Intermittent explosive disorder (IED) is a mental disorder characterised by recurring periods of impulsive, aggressive, and violent behaviour. Individuals with IED frequently struggle with regulating their anger and may overreact to little irritations or disappointments.1
The Diagnostic and Statistical Manual of Mental Disorders (DSM) describes IED as:
- The occurrence of discrete episodes of failure to resist aggressive impulses that result in serious assaultive acts or property destruction
- The degree of aggressiveness expressed during an episode is grossly out of proportion to any provocation or precipitating psychosocial stressor
A diagnosis of IED is made only after other mental disorders have been ruled out, such as psychotic disorder, personality disorders, attention deficit hyperactivity disorder or a manic episode. The violent episodes are not caused by the direct physiologic effects of a substance (e.g. drug abuse or medicine) or a general medical condition such as Alzheimer's disease. IED severely affects daily normal function.2
There are a number of risk factors known despite the fact that the precise causes of IED are not well understood. Things like biological factors, traumatic events like abuse or accidents, and being short-tempered all play an important role in developing IED.
Causes of intermittent explosive disorder
The DSM Ill does not propose any cause to explain IED in general, but it does include physical causes as well as psychological elements:
- Biological factors: IED may be caused by genetic or biological factors. According to certain research, the illness may be brought on by changes in particular brain regions such as grey matter and neurotransmitter imbalances such as serotonin lower than normal levels
- Environmental factors: Childhood trauma, including physical or emotional abuse, neglect, or witnessing violence, can raise the chance of IED development. Living in a violent environment, experiencing persistent stress, or experiencing traumatic events can all exacerbate the disease
- Co-existing mental health conditions: People with IED frequently have additional mental health issues, such as ADHD, depression, anxiety disorders, or substance use problems. The degree of explosive outbursts may be impacted by the interaction of these disorders with IED symptoms3
According to the DSM Ill, "an underlying physical disorder, such as a brain tumour or epilepsy, may cause this syndrome in rare cases." Any procedure that generates brain malfunction has the potential to predispose you to the illness. Perinatal trauma, infantile seizures, head trauma, and encephalitis are examples of such injuries.
The IED definition of persistent, recurring aggression suggests that exposure to several traumatic events as a child can also predispose you to the disease.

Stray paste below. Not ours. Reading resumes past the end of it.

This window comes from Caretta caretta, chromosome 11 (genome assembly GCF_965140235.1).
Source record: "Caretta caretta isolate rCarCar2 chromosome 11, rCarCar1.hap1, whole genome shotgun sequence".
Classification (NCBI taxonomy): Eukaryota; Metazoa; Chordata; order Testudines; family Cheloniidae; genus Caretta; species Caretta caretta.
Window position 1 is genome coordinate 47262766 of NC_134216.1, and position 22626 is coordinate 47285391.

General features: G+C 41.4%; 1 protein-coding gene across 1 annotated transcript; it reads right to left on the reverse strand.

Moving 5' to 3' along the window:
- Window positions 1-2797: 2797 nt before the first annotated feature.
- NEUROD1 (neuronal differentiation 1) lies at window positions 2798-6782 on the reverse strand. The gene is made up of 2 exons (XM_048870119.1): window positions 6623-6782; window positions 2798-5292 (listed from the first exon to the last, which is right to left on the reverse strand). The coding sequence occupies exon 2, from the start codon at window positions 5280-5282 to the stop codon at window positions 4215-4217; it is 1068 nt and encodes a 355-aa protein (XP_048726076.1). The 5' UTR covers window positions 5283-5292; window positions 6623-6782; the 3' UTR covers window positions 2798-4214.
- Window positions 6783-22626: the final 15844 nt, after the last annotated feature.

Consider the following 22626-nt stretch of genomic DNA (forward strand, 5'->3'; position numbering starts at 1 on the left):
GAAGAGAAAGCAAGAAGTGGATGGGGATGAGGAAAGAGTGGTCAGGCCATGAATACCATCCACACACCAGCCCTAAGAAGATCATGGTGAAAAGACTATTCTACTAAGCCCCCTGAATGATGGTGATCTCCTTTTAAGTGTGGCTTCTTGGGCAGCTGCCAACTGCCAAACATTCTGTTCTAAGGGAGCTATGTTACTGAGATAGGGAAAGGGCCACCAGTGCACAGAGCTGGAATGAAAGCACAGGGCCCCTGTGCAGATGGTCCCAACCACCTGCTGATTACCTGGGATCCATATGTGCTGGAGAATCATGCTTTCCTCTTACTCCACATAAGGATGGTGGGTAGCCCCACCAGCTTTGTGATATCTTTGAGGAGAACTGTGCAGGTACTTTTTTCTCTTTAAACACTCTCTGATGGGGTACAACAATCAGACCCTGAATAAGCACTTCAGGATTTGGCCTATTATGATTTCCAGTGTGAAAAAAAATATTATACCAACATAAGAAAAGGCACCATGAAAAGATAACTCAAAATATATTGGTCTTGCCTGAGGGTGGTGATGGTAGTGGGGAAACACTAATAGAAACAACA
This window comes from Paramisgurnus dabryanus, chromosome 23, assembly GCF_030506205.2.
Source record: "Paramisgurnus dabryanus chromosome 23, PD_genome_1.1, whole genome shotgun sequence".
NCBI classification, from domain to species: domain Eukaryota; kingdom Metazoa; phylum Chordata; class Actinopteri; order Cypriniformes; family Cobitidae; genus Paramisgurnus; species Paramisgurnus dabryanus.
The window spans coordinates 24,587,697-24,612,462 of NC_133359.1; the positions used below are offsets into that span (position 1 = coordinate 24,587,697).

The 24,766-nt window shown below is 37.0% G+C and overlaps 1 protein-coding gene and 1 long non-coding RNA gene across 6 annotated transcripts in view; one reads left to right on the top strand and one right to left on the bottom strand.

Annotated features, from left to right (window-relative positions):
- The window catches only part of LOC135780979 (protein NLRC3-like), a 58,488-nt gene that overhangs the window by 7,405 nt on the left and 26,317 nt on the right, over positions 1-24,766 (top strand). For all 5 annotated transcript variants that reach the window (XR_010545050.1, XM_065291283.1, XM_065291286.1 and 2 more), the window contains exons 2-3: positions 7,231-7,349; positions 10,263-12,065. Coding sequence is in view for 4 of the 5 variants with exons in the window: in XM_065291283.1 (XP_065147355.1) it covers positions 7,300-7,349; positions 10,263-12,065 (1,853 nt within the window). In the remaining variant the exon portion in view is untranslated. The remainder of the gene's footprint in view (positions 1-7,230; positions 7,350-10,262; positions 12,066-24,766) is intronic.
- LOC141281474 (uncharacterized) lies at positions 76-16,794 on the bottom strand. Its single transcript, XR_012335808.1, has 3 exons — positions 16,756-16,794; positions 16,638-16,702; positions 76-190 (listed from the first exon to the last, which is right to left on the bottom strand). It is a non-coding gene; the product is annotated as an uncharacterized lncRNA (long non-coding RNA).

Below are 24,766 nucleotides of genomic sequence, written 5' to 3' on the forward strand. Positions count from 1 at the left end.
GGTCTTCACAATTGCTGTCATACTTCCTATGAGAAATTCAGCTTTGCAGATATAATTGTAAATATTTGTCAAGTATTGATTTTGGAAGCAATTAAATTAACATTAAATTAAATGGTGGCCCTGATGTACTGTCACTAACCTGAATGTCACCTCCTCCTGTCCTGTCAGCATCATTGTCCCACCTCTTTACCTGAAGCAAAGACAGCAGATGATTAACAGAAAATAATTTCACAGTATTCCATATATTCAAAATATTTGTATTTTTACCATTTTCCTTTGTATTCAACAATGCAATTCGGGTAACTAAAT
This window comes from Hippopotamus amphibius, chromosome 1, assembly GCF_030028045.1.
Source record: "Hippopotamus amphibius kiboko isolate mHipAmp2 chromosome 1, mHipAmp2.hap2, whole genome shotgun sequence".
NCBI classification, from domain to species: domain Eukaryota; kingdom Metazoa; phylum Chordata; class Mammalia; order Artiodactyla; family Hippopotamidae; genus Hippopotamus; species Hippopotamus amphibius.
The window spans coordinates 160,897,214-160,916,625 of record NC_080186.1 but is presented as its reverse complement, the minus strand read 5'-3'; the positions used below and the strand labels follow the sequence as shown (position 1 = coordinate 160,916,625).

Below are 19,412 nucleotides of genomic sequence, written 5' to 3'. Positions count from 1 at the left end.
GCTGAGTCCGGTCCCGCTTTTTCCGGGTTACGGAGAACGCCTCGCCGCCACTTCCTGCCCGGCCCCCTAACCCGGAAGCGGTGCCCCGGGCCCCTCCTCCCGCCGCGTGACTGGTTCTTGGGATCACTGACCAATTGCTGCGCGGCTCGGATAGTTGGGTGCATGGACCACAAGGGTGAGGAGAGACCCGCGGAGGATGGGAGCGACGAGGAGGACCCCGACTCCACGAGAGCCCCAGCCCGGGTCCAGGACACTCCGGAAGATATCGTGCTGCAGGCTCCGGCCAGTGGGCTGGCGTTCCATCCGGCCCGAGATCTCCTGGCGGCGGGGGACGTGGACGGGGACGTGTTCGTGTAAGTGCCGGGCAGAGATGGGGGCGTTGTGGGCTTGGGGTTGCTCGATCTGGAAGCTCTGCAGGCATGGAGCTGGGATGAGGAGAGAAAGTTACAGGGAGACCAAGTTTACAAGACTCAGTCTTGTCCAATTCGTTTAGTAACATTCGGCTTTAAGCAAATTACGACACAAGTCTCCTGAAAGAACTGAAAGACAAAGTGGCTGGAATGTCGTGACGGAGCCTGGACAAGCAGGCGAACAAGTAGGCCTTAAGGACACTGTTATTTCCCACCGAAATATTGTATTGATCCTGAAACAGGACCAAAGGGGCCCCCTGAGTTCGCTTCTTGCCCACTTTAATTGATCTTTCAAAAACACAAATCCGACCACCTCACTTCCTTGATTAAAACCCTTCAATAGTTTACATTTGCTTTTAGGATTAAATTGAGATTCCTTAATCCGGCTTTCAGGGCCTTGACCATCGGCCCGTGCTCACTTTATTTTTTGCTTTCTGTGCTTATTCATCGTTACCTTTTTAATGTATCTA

Signs and symptoms of intermittent explosive disorder
Intermittent explosive disorder's aggressive outbursts often have little to no early signs, a short time frame and a fast onset of action.
You may exhibit the following symptoms if you have IED:
- Aggressive episodes that last less than 30 minutes
- After being irritated, aggressive outbursts occur rapidly, even with minor provocation
- Verbal or physical aggression: you may become verbally abusive, shout, or scream
- Becoming destructive during episodes of intense anger
- Emotional distress after an outburst, such as guilt, remorse, or embarrassment1
Management and treatment for intermittent explosive disorder
The treatment goal of intermittent explosive disorder is to reduce the intensity and frequency of aggressive outbursts and gain control over aggression. Here are some approaches for managing intermittent explosive disorder:
- Psychotherapy: Cognitive behavioural therapy (CBT) is used to identify triggers, create coping mechanisms, and alter thought processes and aggressive behaviours. In addition, classes on stress management and relaxation exercises may also be used4
- Programs for managing anger: Group therapies that concentrate on managing anger can offer assistance and teach people with IED how to identify their anger triggers, use effective communication tactics, and use relaxation techniques to regulate their anger in a healthier way
- Approaches for reducing stress: People with IED may benefit from learning and using methods to reduce stress. These might involve practising regular physical activity, deep breathing techniques, mindfulness meditation, or progressive muscle relaxation
- Medications: IED symptoms can be managed with the use of certain prescription drugs:5
- Antidepressants - mainly selective serotonin reuptake inhibitors (SSRIs)
- Mood stabilisers
- Anti-anxiety medication
To make a diagnosis of intermittent explosive disorder and rule out other physical or mental health illnesses that could be causing your symptoms, a licenced psychologist who is experienced in diagnosing IED should be consulted. They may perform:
- A physical examination: To rule out any underlying medical disorders that might be causing the symptoms
- A psychological assessment: To analyse a person's symptoms, past, and general mental health, a mental health practitioner may conduct interviews and use a variety of assessment methods
The DSM-5, released by the American Psychiatric Association, contains the diagnostic criteria for IED. The healthcare professional will consult this manual while determining the diagnosis of IED.
The DSM-5 lays out specific requirements that must be satisfied for a person to be diagnosed with any particular mental disease. The DSM-5's diagnostic criteria for IED are as follows: